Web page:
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Government and Politics

Federal judge rules against Ohio's new minor party law
A federal judge has sided with Libertarians challenging Ohio's new law regulating third-party ballot access

Andy Chow
Libertarian Party gubernatorial candidate Charlie Earl is celebrating a federal judge's ruling that Ohio's new third-party law restricts ballot access.
Courtesy of Karen Kasler
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In The Region:

The dynamic of the 2014 gubernatorial race is changing. A judge has ruled against a law that makes it harder for minor party candidates to get on the ballot. Statehouse correspondent Andy Chow reports.

LISTEN: Andy Chow on minor party injunction

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Minor party members are celebrating a major victory in Ohio. The latest decision by U.S. District Judge Michael Watson in Columbus makes it easier for third-party candidates to appear on November’s ballot.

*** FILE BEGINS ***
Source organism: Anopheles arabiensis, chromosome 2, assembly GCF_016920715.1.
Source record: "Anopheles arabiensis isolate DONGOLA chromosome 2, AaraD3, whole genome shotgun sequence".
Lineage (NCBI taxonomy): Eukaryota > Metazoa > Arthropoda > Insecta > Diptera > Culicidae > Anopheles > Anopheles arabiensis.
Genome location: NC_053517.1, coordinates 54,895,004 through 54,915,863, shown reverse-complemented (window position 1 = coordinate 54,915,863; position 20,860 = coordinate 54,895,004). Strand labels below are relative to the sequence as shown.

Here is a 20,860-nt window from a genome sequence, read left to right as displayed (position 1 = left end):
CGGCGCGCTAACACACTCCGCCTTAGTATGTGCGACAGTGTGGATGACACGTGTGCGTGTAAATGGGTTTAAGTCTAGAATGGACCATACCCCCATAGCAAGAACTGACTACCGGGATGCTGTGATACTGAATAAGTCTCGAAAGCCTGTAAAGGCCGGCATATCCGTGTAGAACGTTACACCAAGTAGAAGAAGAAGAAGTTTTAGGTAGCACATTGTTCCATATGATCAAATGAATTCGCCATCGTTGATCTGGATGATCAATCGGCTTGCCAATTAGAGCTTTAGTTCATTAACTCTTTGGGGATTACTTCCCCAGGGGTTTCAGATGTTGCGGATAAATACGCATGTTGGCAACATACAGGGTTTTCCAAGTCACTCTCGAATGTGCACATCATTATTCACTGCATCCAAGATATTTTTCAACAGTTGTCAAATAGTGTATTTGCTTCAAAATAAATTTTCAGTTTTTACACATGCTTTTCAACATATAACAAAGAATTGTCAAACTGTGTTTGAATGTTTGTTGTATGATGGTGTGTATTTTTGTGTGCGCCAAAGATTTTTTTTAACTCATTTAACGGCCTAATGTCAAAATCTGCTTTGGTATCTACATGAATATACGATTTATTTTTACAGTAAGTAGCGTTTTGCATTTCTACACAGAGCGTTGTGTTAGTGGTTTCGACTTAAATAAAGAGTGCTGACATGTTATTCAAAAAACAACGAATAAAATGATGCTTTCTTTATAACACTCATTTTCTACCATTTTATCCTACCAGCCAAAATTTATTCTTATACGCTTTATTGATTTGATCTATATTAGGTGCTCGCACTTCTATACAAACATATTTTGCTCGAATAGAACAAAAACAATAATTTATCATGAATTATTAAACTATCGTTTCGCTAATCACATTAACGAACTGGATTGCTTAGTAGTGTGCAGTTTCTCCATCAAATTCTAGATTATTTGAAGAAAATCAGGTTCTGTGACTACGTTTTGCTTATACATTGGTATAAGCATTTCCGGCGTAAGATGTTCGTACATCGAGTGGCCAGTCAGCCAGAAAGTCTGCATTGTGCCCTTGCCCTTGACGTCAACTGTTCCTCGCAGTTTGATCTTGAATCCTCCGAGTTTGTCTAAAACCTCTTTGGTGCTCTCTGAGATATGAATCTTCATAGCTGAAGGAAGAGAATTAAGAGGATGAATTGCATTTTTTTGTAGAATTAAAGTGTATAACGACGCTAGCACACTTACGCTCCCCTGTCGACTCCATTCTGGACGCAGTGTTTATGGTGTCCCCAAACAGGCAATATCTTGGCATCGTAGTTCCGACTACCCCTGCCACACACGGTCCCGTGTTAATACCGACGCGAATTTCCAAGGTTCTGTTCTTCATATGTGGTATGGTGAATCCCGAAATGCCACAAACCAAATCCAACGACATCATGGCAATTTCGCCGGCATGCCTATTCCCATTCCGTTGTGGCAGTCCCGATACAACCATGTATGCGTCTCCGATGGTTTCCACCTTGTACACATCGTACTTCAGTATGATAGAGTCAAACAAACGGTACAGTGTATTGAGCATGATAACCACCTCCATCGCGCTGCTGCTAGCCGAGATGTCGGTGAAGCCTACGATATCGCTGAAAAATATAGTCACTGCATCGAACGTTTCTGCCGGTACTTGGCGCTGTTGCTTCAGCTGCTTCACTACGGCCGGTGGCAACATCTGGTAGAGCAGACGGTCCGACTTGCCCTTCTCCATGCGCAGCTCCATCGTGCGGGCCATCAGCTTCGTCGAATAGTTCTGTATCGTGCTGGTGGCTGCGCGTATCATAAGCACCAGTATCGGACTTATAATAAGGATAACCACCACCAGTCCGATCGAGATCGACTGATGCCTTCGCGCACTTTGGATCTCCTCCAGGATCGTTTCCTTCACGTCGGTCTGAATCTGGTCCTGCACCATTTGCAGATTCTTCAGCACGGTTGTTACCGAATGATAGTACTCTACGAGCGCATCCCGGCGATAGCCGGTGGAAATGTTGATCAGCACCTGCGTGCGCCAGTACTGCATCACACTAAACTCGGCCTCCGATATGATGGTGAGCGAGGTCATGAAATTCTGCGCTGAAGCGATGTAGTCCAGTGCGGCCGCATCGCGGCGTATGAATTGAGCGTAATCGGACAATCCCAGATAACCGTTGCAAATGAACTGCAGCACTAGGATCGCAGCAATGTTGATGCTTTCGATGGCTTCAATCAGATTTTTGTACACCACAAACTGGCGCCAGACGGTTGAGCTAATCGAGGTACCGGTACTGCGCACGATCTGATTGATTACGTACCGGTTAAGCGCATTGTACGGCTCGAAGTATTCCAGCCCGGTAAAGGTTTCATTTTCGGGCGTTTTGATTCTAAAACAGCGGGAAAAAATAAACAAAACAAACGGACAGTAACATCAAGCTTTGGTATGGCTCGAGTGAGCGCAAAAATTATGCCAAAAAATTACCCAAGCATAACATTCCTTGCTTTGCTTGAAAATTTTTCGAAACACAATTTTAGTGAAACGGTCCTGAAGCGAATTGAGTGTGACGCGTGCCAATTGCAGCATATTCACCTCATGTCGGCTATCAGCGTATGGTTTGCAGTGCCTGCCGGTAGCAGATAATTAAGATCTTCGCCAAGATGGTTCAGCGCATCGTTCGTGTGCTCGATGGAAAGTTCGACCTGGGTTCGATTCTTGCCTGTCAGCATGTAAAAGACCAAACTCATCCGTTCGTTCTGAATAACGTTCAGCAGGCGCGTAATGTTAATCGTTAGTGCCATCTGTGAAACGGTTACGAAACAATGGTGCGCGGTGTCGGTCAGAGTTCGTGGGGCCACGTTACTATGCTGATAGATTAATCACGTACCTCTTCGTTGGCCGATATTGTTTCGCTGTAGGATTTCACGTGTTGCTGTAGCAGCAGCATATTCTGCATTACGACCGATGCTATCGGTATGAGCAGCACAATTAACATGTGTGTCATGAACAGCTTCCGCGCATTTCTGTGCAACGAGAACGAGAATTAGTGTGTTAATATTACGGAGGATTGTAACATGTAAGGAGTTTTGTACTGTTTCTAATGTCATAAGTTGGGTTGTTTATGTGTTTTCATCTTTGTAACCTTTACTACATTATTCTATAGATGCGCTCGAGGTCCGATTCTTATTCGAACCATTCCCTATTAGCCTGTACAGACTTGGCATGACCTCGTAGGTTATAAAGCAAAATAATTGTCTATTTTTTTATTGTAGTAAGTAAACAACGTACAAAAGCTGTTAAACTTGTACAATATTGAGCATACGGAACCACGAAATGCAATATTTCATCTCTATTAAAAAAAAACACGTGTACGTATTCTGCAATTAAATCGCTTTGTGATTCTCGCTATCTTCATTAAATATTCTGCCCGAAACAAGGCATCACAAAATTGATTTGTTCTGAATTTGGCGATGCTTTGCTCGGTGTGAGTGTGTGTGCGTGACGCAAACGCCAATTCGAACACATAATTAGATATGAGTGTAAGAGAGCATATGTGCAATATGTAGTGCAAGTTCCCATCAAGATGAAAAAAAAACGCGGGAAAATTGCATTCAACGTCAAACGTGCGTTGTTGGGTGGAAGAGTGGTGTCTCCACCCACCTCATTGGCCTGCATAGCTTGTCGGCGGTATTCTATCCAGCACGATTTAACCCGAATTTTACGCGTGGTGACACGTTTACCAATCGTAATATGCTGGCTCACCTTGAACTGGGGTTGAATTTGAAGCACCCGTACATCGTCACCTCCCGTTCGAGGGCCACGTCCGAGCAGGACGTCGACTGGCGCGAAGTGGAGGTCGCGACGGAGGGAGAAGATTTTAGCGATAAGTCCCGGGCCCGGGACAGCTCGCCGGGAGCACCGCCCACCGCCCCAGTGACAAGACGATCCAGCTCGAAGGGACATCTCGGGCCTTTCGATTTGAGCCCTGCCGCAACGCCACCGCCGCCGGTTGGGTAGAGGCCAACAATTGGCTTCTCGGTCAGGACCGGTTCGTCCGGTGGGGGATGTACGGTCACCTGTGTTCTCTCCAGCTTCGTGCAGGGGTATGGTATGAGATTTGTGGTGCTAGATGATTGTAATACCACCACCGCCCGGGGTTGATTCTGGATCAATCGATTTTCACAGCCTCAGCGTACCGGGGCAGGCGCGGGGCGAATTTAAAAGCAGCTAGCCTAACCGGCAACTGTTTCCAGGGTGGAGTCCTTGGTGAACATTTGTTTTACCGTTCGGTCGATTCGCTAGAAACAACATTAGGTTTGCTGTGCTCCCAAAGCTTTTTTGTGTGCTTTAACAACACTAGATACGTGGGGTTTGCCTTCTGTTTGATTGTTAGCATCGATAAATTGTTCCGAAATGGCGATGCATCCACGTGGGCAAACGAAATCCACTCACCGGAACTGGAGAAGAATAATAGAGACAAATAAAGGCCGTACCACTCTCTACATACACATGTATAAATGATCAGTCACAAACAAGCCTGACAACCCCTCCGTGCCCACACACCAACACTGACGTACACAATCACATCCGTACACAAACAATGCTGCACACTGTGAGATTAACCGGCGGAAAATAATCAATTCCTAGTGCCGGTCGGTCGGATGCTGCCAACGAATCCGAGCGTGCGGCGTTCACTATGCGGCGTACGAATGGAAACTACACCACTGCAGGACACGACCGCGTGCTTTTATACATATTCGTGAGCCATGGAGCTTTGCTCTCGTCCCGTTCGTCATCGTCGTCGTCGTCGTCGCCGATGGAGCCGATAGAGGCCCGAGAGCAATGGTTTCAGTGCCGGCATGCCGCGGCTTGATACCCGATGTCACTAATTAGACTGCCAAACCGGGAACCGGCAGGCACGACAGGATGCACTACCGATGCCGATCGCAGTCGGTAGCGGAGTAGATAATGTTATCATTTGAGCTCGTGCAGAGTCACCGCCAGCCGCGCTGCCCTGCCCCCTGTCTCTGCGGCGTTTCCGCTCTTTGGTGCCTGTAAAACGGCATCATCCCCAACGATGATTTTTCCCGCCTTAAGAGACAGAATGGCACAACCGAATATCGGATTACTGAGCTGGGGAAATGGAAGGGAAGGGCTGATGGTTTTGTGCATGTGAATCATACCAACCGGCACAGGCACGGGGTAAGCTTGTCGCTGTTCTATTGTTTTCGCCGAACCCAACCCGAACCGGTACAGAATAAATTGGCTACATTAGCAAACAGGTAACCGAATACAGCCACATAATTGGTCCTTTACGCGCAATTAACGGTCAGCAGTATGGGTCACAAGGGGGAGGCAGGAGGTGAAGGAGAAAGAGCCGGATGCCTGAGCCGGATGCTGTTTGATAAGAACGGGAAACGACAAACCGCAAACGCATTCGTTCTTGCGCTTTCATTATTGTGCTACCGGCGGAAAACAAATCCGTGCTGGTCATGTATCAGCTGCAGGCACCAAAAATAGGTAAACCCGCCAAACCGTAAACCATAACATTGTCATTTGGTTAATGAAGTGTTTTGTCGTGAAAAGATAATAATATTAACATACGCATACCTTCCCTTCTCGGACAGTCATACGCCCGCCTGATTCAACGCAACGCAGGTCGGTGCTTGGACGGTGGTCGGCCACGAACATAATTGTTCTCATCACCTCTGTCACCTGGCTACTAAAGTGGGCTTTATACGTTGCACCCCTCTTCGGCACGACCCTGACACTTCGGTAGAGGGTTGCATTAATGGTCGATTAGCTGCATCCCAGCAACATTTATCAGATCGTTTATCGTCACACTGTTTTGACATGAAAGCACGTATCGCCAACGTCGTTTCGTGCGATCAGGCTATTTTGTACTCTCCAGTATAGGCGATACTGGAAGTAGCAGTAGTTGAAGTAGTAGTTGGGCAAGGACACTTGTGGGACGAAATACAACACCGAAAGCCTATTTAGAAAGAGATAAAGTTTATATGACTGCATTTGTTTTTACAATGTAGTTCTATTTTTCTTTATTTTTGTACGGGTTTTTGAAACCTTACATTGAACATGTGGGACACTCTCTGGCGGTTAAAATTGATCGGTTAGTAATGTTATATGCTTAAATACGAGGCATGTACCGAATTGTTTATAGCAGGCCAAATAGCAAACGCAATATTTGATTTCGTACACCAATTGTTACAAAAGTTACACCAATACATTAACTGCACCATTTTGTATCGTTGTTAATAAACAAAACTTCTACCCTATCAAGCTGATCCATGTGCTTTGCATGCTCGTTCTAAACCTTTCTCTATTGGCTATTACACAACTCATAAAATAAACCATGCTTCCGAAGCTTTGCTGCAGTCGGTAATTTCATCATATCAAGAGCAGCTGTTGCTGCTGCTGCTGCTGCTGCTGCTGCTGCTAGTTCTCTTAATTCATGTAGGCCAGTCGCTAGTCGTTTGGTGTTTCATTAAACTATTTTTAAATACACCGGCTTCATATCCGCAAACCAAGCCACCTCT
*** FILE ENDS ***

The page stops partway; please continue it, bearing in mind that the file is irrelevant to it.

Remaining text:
The judge temporarily stopped the law from taking effect.

The law, supported by Republicans and signed by Gov. John Kasich, created more rules for minor parties to get on the ballot. The judge ruled that the laws should not be enforced retroactively and should not affect access to the 2014 primary or general election.

This was good news for Charlie Earl, who’s running for governor with the Libertarian Party. While he noted that the Democrats supported the challenge of these laws, Earl says both major parties are obsessed with power. Earl adds that the Republicans were out of line when they created the law.

“Their lust for power and their arrogance epitomized by this bill," he said. "They overreached. I mean any reasonable person would read this bill and how it was structured and would say, ‘My goodness, you know some of that makes sense, but this is just going too far.’”

Earl says the laws stunted his fundraising effort, but with the judge’s injunction, things should be picking up. 

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